Brewer provided inconsistent stories about why he was in the area. One of the officers asked Brewer to remain in the cruiser while he approached the van. The van's driver, William Danny Woodall, and Byrd provided the officer with identification, which was called in to the dispatcher. Although there were no current warrants for either man, the dispatcher reported that both had prior felony convictions. The officer shined a flashlight inside the van and saw coins on the floor. There were stocking masks and a knife located in a tray on the dashboard. A credit card in Sharon Tewksbury's name was lying on the floor under the passenger seat. There was also what appeared to be fresh blood on the interior side of the driver's seat. A drawer from a cash register was in the back of the van.

On the basis of this evidence, Byrd, Brewer, and Woodall were arrested. In an indictment returned on May 26, 1983, the three were charged with aggravated murder and three counts of aggravated robbery. Byrd also was charged with two death penalty specifications: That he was the "principal offender" who committed the aggravated murder of Monte Tewksbury while committing or attempting to commit the aggravated robbery of the convenience store, as well as the aggravated robbery of Monte Tewksbury himself.

The three were held at the Hamilton County Sheriff's Office. When Brewer was interviewed at 7:16 am on April 18, 1983, he stated that he and his friends, Byrd and Woodall, had borrowed the red van, that they were in sole possession of the van from the time they borrowed it until they were apprehended, that at no time during the interim did they have any other persons with them or let anyone out of the van, and that they and only they had been in the van while it was in their possession.

The Trials

Brewer and Woodall were separately tried and convicted of aggravated murder and three counts of aggravated robbery. They were both sentenced to life terms. Woodall died of cancer in prison on April 8, 2001.

John Brewer was tried in August 1983, and testified in his own defense. On direct examination, Brewer denied ever participating in the killing or injury of anyone, and he testified that the statement he gave to detectives was true to the best of his recollection.

He testified that he and his friends had pulled over because they suspected trouble with one of the tires on the van. He denied any knowledge of how Sharon Tewksbury's credit card ended up in the red van, and speculated that the loose change on the floor of the van had come from a cup of coins Woodall's young son liked to play with in the van. Brewer could not explain how the cash drawer from the second store came to be in the van, and he disputed that the Converse All-Stars shoe print on the counter at the murder site was from his own Converse All-Stars shoes. Brewer denied ever committing any crime of violence, and testified that he knew nothing about either of the robberies, and by extension, Tewksbury's murder.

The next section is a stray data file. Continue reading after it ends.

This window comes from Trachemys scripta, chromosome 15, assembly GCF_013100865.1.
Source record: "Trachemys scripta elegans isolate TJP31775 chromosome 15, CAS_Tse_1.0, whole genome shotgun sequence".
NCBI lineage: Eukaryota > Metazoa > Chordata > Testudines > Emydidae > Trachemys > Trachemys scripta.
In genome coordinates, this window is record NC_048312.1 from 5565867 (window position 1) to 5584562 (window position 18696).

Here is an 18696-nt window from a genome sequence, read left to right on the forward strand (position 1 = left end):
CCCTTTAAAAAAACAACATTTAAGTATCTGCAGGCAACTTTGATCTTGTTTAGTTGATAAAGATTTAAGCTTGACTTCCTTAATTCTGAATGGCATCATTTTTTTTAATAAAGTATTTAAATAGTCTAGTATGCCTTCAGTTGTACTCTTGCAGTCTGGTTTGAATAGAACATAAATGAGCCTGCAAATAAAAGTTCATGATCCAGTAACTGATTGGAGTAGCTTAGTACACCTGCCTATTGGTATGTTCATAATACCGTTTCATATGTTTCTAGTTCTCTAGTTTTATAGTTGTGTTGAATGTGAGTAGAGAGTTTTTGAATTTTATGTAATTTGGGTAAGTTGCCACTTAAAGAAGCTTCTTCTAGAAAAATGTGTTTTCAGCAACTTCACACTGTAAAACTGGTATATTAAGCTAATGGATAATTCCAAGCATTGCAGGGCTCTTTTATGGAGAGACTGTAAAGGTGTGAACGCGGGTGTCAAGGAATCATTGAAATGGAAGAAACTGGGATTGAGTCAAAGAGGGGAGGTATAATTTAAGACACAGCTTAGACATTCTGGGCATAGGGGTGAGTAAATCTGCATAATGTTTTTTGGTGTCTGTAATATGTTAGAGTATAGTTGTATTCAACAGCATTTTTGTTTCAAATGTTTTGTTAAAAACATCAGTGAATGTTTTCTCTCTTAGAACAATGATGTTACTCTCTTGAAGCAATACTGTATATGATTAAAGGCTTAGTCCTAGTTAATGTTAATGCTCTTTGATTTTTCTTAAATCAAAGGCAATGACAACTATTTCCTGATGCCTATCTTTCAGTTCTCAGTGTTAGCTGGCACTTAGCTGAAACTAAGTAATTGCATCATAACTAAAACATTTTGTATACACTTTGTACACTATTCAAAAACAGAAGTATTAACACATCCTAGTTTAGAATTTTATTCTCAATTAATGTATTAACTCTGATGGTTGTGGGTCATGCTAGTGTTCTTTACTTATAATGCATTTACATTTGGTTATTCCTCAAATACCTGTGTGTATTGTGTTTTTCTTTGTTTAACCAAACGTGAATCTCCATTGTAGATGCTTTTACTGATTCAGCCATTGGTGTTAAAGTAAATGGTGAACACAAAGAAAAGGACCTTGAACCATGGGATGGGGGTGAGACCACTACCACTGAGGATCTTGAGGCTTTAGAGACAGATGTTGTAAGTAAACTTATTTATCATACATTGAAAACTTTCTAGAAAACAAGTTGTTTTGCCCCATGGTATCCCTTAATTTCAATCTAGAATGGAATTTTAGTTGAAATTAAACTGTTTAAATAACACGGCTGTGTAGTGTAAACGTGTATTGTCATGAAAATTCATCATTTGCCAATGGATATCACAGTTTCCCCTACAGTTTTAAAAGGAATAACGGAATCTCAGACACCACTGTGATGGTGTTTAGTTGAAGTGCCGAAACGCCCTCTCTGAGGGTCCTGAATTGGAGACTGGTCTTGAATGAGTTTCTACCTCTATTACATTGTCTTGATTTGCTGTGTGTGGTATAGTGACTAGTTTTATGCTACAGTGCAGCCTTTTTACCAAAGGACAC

Almost immediately upon commencement of cross-examination, Brewer refused to answer the prosecutor's questions. Brewer was instructed by the trial judge to answer the inquiries, but after denying ever being near the murder site the night of the killing, Brewer again refused to be cross-examined.

Byrd was tried as the principal offender, which under Ohio law means "the actual killer". Among the chief witnesses against him was another prisoner, Ronald Armstead, who claimed that Byrd had confessed to him. Prosecutors did not mention at trial that Armstead would win parole if he cooperated. However, Armstead's chance at parole was not a guarantee. Armstead was declared a parole violator before he testified and was returned to prison afterward. Because he was in danger in prison, the state notified the parole board. Armstead was represented by the state public defender when he sought release from his parole violation. The state public defender advised the parole board that Armstead should be released because of his cooperation and because he was in danger in prison. He was then released.

Byrd denied having anything to do with either the robbery or Tewksbury's death. He claimed he was passed out in the van from a day-long drinking binge. However, there was substantial circumstantial evidence pointing toward Byrd's guilt:

  • blood on Byrd's pants;

  • blood on the right side of the back of the driver's seat, where Byrd was crouching when the police pulled the van over;

  • an absence of blood on Brewer's clothes;

  • Byrd's possession of Tewksbury's watch;

  • Byrd's behavior at the second robbery, where, armed with a knife, he attacked a door behind which the clerk had taken refuge.

Finally, the state argued that Brewer's shoe print on the counter showed that he retrieved the money while Byrd went after Tewksbury.

Byrd was found guilty of aggravated murder with death penalty specifications. The jury recommended capital punishment and he was sentenced to death on August 19, 1983.

Byrd's Appeal

Byrd's appeals were based heavily on statements made by Brewer after he was convicted and sentenced to at least 41 years in prison. In his direct appeal, Byrd claimed that he was "actually innocent" of the murder of Monte Tewksbury arguing that he was not the principal offender in Tewksbury's murder; instead, Brewer was the one who stabbed Tewksbury. Byrd supported his claim with two affidavits executed by Brewer on May 16, 1989, and January 24, 2001, respectively.